In 2014’s The Fourth Revolution: The Global Race to Reinvent the State, John Micklethwait, then editor-in-chief of The Economist, and Adrian Woolridge, management editor of the same magazine, sketched the “revolution” in government through the nation state, the liberal state, and the welfare state. Published just two years ago, the book seems almost quaint as it discusses the crisis in which the modern welfare state finds itself–before the political eruptions of the last year which drove a populist thug to prominence in the Republican Party, an economically illiterate socialist to draw crowds of young Americans, a crazy Trotskyite to gain the leadership of Britain’s Labour Party, the surge of nationalist-populists in Germany, France… But though overshadowed since, the authors’ points about the crisis of the modern western political system remains valid. Describing the condition of Britain in the 1970s, they write, “Ever-bigger government meant ever-greater social dysfunction. Vested interests competed ever more viciously for their share of the pie.”
More importantly, those flaws have been picked up by those seeking an alternative–an alternative to western democracy, and also an alternative to loosening their own grip on power.
“When you have popular democracy, to win votes you have to give more. And to beat your opponents in the next election, you have to promise to give more away. So it is a never-ending process of auctions–and the cost, the debt being paid for by the next generation,” they quote Singapore’s Lee Kuan Yew as commenting. Lee, who died last year, famously created an economically free and socially authoritarian city state that has limited democratic input–and stiff penalties for too vigorously criticizing the powers-that-be.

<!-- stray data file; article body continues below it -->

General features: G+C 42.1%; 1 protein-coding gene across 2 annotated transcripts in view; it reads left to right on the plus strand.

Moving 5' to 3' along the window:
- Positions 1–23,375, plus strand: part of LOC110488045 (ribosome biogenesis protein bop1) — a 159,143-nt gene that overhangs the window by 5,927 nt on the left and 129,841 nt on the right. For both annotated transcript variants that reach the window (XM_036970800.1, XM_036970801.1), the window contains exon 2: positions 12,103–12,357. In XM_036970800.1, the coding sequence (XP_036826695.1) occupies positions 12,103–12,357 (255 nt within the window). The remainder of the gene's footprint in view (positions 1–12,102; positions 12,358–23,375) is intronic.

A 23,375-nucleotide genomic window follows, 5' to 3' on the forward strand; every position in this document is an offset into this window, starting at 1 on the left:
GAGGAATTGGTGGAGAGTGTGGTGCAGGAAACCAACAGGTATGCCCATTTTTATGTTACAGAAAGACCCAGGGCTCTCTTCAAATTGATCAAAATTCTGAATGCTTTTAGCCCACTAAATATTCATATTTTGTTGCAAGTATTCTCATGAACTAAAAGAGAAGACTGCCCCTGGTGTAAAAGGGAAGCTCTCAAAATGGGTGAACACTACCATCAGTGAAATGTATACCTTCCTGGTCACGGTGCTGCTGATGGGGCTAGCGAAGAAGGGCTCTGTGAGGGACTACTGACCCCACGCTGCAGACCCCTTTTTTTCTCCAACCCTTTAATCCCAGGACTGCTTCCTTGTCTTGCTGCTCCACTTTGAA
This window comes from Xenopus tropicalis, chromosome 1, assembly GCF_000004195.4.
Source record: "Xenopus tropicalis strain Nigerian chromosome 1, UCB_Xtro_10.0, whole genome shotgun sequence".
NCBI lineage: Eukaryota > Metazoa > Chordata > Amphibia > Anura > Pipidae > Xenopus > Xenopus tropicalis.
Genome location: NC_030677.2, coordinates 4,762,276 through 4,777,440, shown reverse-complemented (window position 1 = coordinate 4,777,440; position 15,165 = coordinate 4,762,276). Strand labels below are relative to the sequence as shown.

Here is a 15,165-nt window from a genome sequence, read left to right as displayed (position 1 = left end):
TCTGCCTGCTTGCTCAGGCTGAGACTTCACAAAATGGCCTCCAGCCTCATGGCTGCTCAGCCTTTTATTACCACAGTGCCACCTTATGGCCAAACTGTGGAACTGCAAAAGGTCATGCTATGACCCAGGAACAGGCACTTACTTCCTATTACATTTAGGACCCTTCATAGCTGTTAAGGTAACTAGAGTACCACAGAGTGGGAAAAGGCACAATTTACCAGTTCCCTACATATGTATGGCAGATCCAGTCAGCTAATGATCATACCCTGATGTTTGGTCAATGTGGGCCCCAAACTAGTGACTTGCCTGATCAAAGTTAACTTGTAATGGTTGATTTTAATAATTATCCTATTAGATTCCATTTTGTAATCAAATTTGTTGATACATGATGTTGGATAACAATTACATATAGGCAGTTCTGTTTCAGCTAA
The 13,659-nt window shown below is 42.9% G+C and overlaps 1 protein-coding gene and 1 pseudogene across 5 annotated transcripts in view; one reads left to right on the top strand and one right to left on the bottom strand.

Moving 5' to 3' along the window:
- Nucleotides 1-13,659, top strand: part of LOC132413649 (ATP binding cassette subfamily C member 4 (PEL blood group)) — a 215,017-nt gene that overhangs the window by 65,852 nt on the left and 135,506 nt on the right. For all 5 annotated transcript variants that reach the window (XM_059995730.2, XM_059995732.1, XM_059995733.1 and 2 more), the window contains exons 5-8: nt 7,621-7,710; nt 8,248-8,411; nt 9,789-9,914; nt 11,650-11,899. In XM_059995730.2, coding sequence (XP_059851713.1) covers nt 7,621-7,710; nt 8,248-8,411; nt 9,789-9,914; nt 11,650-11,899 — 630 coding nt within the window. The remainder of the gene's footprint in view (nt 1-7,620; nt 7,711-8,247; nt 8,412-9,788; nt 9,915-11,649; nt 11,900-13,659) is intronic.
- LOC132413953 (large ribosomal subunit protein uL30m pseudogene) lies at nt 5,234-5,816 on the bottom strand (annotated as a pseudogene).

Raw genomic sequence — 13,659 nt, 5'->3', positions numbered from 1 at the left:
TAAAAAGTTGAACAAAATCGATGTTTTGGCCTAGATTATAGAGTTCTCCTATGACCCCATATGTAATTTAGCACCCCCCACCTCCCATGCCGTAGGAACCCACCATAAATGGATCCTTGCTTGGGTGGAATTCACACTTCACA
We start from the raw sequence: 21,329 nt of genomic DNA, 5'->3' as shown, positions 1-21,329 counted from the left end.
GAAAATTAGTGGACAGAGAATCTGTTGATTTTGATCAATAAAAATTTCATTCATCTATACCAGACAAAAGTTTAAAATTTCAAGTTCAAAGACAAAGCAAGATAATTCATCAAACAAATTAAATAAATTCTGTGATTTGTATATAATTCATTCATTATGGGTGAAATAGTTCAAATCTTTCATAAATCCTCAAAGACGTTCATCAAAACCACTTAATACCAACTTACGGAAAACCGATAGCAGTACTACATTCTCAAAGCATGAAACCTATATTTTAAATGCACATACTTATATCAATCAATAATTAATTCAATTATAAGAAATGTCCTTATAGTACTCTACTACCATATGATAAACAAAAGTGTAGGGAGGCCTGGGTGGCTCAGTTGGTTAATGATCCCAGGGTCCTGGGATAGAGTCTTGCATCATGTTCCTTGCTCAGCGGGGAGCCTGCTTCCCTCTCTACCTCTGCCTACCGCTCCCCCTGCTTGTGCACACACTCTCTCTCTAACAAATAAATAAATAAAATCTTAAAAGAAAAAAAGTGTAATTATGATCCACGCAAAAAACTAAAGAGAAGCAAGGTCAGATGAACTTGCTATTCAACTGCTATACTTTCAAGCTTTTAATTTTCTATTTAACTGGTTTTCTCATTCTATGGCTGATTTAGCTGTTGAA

Lee was listened to and is eagerly studied, partly because he tells many people what they want to hear, but also because even when his tightly controlled system suffers an economic setback, it still seems to be doing better than the much freer democracies of the West.
And his example has been adopted and touted elsewhere. At the China Executive Leadership Academy in Pudong (CELAP) which trains the country’s future government apparatchiks and considers models to take the massive country into the future “there are better places to look than gridlocked America–most notably Singapore.”
The Singapore model is also admired, write Micklethwait and Woolridge, in places including Russia, Dubai, and Rwanda.
So the Global Times editorial fits into the ongoing erosion and disparagement of the western model of liberal democracy–often on a very calculated and deliberate basis–by people considering what system of governance should take them into the future. Many of those people obviously want an authoritarian model that maintains their clout and privileges. But to the extent the established western democracies keep shitting the bed, the Lee Kuan Yews of the world will find an increasingly receptive audience among those who need a system that effectively allows them to get rich while protecting lives and property. Civil liberty…well, if it leads to Trump, maybe they’ll pass.
While critical of libertarianism–at least in quasi-anarchist form–Micklethwait and Woolridge call for a revival of classical liberal solutions which most people would recognize as libertarian. They want to see the state restrained and reduced in size, power devolved, and rights protected. They see that–convincingly I think–as reinvigorating liberal democracy and securing its continued existence where it is already established, as well as its status as a model for the rest of the world.
“It is time to put the ‘liberal’ back into ‘liberal democracy’: to persuade both voters and governments to accept restraints on the state’s natural tendency to overindulge itself.”
Yes, I think that’s convincing. But how to accomplish that is the trick. How do you convince people to rein it in when they’re reveling in the use of the state as a bludgeon (Trump voters) or a mugger-for-hire (Sanders supporters)? Because if they don’t limit themselves, the system will fall apart–and then the Lee Kuan Yews of the world will happily do the limiting for them.